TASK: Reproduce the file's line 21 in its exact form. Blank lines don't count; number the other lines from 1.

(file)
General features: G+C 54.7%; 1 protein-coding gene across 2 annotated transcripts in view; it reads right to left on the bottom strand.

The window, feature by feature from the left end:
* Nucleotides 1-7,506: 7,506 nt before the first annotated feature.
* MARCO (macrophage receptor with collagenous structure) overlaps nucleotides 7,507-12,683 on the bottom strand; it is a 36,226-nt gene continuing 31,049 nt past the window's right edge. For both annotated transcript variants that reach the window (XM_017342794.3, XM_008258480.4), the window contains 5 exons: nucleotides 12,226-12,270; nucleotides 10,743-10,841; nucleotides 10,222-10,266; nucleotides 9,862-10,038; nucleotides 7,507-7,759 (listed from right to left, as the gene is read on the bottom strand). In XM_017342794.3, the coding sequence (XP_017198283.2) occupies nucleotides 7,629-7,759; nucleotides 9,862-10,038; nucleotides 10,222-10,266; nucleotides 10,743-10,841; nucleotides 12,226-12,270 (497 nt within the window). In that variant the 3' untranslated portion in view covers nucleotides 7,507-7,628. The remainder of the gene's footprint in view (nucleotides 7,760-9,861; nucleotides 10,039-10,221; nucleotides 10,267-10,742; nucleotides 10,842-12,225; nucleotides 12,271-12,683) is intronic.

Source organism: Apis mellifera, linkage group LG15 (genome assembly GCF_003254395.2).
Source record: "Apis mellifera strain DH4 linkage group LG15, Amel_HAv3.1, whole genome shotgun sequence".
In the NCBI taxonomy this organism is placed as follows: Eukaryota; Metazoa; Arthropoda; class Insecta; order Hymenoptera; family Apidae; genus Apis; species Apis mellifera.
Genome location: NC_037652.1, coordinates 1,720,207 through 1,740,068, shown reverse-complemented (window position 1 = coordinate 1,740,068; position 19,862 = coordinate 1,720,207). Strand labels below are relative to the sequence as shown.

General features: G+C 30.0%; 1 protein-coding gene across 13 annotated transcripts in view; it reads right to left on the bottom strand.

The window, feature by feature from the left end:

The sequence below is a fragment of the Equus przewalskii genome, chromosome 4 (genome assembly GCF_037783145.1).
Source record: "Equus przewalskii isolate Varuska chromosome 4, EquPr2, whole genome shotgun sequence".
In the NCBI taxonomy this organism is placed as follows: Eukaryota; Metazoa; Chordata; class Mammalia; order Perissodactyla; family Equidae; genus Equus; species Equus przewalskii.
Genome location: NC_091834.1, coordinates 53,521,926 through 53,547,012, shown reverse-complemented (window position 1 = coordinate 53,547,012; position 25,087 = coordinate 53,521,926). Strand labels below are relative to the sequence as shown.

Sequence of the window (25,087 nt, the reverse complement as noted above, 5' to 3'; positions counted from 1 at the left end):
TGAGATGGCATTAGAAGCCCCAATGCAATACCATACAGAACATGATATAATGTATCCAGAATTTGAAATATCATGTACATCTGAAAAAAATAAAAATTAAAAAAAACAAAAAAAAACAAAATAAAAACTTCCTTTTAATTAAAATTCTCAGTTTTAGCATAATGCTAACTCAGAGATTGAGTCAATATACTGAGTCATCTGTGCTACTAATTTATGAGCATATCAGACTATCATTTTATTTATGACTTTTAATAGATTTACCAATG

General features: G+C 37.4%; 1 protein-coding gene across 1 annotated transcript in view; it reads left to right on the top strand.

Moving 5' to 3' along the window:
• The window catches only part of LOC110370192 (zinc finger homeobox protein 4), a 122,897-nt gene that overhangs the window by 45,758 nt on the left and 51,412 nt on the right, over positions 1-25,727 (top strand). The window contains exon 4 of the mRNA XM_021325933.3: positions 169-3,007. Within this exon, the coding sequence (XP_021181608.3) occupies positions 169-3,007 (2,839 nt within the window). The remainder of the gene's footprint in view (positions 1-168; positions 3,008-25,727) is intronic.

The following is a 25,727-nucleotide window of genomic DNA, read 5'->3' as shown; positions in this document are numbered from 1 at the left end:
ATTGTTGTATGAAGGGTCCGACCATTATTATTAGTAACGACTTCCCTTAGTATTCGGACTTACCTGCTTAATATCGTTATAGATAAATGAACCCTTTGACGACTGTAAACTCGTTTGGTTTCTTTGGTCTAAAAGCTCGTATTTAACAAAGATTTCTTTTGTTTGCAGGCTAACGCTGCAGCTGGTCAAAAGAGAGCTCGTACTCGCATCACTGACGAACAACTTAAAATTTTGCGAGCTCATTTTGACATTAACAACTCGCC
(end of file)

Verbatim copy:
ATTGTTGTATGAAGGGTCCGACCATTATTATTAGTAACGACTTCCCTTAGTATTCGGACTTACCTGCTTAATATCGTTATAGATAAATGAACCCTTTGACGACTGTAAACTCGTTTGGTTTCTTTGGTCTAAAAGCTCGTATTTAACAAAGATTTCTTTTGTTTGCAGGCTAACGCTGCAGCTGGTCAAAAGAGAGCTCGTACTCGCATCACTGACGAACAACTTAAAATTTTGCGAGCTCATTTTGACATTAACAACTCGCC